Credit card receipts pose cancer risk: new report

Checking the bill for the weekly shopping, or fingering through credit card receipts from the night before is never good for you, but a new French report is expected to warn that the print-outs actually pose a potentially serious health risk.

Credit card receipts pose cancer risk: new report
Photo: The Local

We’ve always known bills and receipts were bad for mental health, and most of us will have suffered mild heart palpitations at looking at the last night's ATM withdrawal slip and credit card receipts.

However, according to French radio RTL a study by a French sanitary safety agency is expected to report this week that these print-outs could pose a more serious risk to our physical health than to our state of mind.

Anses, France’s national agency for sanitary safety, looks set to declare that bisphenol, a chemical compound involved in the printing of supermarket receipts and ATM tickets, is an ‘endocrine disruptor' that can cause hormonal imbalances, which could then lead to cancer and birth defects.

Bisphenol is a compound involved in what's known as 'thermal printing', which avoids the use of ink.

According to the report certain professionals are more at risk than others.

The danger is worst for pregnant women who work in an environment – such as a supermarket or bank – where they handle bisphenol-laden print-outs hundreds of times every day.

Complications arising from contact with the chemical – which permeates the skin – can even extend to a higher risk of cancer or infertility in the child.

What’s worse, wearing rubber gloves makes no difference, according to a report on France’s RTL radio on Monday.

However, thankfully the report is expected  to conclude that most of us, who get a receipt or an ATM ticket a few times a week, will only be exposed to such a low level of bisphenol that we will not be at risk.

That’s not to say, however, that supermarket and credit card receipts won’t continue to cause headaches, nausea and heartburn for the foreseeable future.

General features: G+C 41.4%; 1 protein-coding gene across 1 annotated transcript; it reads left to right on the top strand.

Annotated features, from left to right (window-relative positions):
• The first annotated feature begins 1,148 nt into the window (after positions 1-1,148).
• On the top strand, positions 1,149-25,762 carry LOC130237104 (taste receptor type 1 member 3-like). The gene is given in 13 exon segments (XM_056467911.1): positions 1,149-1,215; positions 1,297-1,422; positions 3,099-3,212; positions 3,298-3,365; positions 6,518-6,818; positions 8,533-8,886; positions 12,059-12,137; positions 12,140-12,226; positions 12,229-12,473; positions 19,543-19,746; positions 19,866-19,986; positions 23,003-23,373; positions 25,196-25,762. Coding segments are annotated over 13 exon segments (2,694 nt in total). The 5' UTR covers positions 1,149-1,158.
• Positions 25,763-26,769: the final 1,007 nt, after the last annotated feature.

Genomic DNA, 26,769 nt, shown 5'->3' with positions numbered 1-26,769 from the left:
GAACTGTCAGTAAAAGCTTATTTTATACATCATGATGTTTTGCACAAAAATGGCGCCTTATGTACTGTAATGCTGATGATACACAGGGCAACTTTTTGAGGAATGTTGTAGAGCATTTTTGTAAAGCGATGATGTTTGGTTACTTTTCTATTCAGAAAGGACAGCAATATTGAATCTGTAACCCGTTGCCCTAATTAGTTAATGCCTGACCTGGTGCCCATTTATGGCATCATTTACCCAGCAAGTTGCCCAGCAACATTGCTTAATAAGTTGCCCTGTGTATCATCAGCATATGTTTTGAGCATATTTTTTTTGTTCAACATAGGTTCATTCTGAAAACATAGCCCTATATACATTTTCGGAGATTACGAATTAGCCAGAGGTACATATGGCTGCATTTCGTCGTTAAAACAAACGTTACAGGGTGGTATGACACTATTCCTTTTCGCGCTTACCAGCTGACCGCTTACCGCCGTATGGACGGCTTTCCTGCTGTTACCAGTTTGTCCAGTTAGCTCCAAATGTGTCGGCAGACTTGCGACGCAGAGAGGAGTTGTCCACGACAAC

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France brings in free contraception for all women aged 18-25

Free birth control for all women under 25 will be available in France from Saturday, expanding a scheme targeting under-18s to ensure young women don't stop taking contraception because they cannot afford it.

France brings in free contraception for all women aged 18-25
A doctor holds an interuterine contraceptive device (IUD) before inserting it in a patient. Photo: Adek Berry/AFP

The scheme, which could benefit three million women, covers the pill, IUDs, contraceptive patches and other methods composed of steroid hormones. Contraception for minors was already free in France.

Several European countries, including Belgium, Germany, the Netherlands and Norway, make contraception free for teens. Britain makes several forms of contraception free to all.

France announced the extension to women under 25 in September, saying surveys showed a decline in the use of contraception mainly for financial reasons.

The move is part of a series of measures taken by President Emmanuel Macron’s government to boost women’s rights and alleviate youth poverty. The free provision is supported by women’s groups including the association En Avant Tous.

“Between 18 and 25-years-old, women are very vulnerable because they lose a lot of rights compared to when they were minors and are very precarious economically,” spokeswoman Louise Delavier told AFP.

Leslie Fonquerne, an expert in gender issues, said there was more to be done.

“This measure in no way resolves the imbalance in the contraceptive burden between women and men,” the sociologist said.

In some developed countries, the free contraception won by women after decades of campaigning is coming under attack again from the religious right.

In the United States, former president Barack Obama’s signature health reform, known as Obamacare, gave most people with health insurance free access to birth control.

But his successor Donald Trump scrapped the measure, allowing employers to opt out of providing contraception coverage on religious grounds — a decision upheld by the Supreme Court in 2020.

Poland’s conservative government has also heavily restricted access to emergency contraception as part of its war on birth control.